Current Climate


This page presents Brazil's climate context for the current climatology, 1991-2020, derived from observed, historical data. Information should be used to build a strong understanding of current climate conditions in order to appreciate future climate scenarios and projected change. You can visualize data for the current climatology through spatial variation, the seasonal cycle, or as a time series. Analysis is available for both annual and seasonal data. Data presentation defaults to national-scale aggregation, however sub-national data aggregations can be accessed by clicking within a country, on a sub-national unit.  Other historical climatologies can be selected from the Time Period dropdown list. 

Observed, historical data is produced by the Climatic Research Unit (CRU) of University of East Anglia. Data is presented at a 0.5º x 0.5º (50km x 50km) resolution.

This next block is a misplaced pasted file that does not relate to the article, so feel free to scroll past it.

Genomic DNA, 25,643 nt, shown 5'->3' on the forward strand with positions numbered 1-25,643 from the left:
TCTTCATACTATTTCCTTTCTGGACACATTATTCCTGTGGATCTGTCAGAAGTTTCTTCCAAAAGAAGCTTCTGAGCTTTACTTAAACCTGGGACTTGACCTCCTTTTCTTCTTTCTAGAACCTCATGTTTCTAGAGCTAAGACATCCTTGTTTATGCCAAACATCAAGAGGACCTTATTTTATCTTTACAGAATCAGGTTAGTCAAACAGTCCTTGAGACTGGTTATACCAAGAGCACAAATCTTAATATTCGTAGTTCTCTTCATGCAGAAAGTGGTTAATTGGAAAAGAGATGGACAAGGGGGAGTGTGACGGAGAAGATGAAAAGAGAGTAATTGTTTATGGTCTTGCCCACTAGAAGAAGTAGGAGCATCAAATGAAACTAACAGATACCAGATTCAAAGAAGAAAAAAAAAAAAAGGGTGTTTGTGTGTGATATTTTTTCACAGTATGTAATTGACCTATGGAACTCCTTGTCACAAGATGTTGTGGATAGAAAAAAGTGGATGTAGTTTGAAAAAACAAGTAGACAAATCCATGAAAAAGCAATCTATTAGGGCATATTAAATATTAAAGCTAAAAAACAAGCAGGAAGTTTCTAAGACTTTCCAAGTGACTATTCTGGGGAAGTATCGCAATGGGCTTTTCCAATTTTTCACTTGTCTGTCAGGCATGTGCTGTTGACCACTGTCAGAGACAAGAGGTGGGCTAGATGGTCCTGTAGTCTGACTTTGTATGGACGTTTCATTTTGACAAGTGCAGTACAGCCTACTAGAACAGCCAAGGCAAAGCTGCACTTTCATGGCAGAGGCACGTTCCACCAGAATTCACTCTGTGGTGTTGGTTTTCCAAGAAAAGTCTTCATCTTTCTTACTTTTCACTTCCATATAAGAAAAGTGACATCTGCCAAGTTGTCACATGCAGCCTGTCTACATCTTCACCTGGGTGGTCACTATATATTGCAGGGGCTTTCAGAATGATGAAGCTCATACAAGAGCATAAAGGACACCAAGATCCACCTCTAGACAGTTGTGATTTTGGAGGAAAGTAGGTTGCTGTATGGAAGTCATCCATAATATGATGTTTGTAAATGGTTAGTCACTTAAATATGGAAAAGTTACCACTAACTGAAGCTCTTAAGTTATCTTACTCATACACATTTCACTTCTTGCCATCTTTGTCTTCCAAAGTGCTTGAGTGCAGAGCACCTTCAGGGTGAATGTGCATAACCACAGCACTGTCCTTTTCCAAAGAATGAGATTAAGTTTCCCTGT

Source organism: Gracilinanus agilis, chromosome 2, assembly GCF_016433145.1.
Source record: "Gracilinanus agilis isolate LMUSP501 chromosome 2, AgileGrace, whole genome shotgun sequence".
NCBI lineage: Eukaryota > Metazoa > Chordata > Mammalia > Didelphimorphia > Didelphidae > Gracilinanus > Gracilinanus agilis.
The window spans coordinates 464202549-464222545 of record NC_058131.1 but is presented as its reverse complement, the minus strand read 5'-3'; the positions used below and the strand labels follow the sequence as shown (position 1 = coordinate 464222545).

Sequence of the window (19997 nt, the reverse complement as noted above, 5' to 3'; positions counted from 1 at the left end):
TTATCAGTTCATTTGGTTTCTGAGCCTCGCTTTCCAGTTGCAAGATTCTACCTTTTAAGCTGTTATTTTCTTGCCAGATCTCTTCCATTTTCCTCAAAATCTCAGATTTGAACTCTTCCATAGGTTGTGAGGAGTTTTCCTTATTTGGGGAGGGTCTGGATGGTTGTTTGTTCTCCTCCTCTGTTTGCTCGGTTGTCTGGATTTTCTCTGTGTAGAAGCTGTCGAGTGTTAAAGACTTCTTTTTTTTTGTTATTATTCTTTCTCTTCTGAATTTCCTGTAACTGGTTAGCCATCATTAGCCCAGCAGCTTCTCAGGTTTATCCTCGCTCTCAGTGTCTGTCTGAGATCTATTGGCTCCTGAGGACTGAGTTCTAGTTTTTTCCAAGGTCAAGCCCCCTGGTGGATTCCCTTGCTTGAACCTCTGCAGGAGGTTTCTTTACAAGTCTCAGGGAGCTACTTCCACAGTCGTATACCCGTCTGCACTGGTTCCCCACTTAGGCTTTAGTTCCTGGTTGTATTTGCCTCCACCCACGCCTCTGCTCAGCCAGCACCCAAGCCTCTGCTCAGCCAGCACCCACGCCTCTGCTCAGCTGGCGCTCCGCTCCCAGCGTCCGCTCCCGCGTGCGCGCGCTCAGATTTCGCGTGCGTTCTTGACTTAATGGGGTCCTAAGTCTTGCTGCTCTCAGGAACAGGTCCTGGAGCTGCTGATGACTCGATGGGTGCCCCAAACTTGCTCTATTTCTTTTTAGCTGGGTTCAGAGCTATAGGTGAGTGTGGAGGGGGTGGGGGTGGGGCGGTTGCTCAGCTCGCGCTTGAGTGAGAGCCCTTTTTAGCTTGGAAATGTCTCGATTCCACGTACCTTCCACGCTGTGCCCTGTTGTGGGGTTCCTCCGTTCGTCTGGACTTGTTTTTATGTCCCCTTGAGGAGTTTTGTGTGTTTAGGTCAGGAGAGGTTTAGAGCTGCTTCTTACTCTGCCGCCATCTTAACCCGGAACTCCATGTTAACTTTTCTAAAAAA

Brazil’s vast territory is home to an extraordinary mosaic of ecosystems, which parallel its climatic and topographic diversity. Brazil experiences equatorial, tropical as well as sub-tropical climates. The Amazon forest drives rainfall conditions across the South American continent, and is a critical factor to the planet’s energy balance. Brazil’s forest formations occupy most of the national territory, and include humid and seasonal forests, which appear most commonly in the Amazon and Atlantic Forest. Savannas are predominant in the Cerrado, but they also appear in other regions of the country, including the Amazon. Steppe savannah formations appear mainly in the Northeastern Caatinga and in the plateaus and prairies in the far southern areas of Brazil, in the Pampa biome. Campinaranas are found primarily in the Amazon and in the Rio Negro Watershed. Dominated by equatorial and tropical climates, northern and central Brazil receives frequent rainfall and experiences higher temperatures. Meanwhile, southern Brazil is characterized by a humid subtropical climate. Notably, northeast Brazil exhibits a semi-arid climate, receiving less than 700 mm per year of rain. Climate variability across the country is driven by the South American Monsoon System (SAMS), the El Niño Southern Oscillation (ENSO), and the Inter Tropical Convergence Zone (ITCZ). Typically, early October marks the beginning of monsoon season in tropical Brazil. For the country’s austral summer (December to February), the Amazon Basin receives a significant increase of precipitation. The country experiences a rainfall gradient from the northwest to the south and east.